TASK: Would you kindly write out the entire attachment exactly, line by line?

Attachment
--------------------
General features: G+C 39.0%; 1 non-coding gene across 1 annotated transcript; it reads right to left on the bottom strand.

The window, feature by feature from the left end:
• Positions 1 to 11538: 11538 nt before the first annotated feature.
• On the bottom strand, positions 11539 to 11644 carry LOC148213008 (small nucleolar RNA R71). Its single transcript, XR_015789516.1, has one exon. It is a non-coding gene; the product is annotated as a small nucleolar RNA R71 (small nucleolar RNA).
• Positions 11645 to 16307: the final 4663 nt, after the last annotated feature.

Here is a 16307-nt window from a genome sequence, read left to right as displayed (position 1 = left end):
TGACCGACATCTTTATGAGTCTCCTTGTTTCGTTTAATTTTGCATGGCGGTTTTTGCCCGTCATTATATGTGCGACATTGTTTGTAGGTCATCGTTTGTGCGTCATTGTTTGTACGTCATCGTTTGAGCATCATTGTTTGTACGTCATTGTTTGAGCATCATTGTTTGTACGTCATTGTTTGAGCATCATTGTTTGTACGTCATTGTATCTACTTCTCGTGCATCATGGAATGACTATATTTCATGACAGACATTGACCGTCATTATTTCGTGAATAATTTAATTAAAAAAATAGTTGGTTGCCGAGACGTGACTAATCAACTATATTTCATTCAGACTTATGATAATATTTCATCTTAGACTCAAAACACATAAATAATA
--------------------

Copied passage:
General features: G+C 39.0%; 1 non-coding gene across 1 annotated transcript; it reads right to left on the bottom strand.

The window, feature by feature from the left end:
• Positions 1 to 11538: 11538 nt before the first annotated feature.
• On the bottom strand, positions 11539 to 11644 carry LOC148213008 (small nucleolar RNA R71). Its single transcript, XR_015789516.1, has one exon. It is a non-coding gene; the product is annotated as a small nucleolar RNA R71 (small nucleolar RNA).
• Positions 11645 to 16307: the final 4663 nt, after the last annotated feature.

Here is a 16307-nt window from a genome sequence, read left to right as displayed (position 1 = left end):
TGACCGACATCTTTATGAGTCTCCTTGTTTCGTTTAATTTTGCATGGCGGTTTTTGCCCGTCATTATATGTGCGACATTGTTTGTAGGTCATCGTTTGTGCGTCATTGTTTGTACGTCATCGTTTGAGCATCATTGTTTGTACGTCATTGTTTGAGCATCATTGTTTGTACGTCATTGTTTGAGCATCATTGTTTGTACGTCATTGTATCTACTTCTCGTGCATCATGGAATGACTATATTTCATGACAGACATTGACCGTCATTATTTCGTGAATAATTTAATTAAAAAAATAGTTGGTTGCCGAGACGTGACTAATCAACTATATTTCATTCAGACTTATGATAATATTTCATCTTAGACTCAAAACACATAAATAATA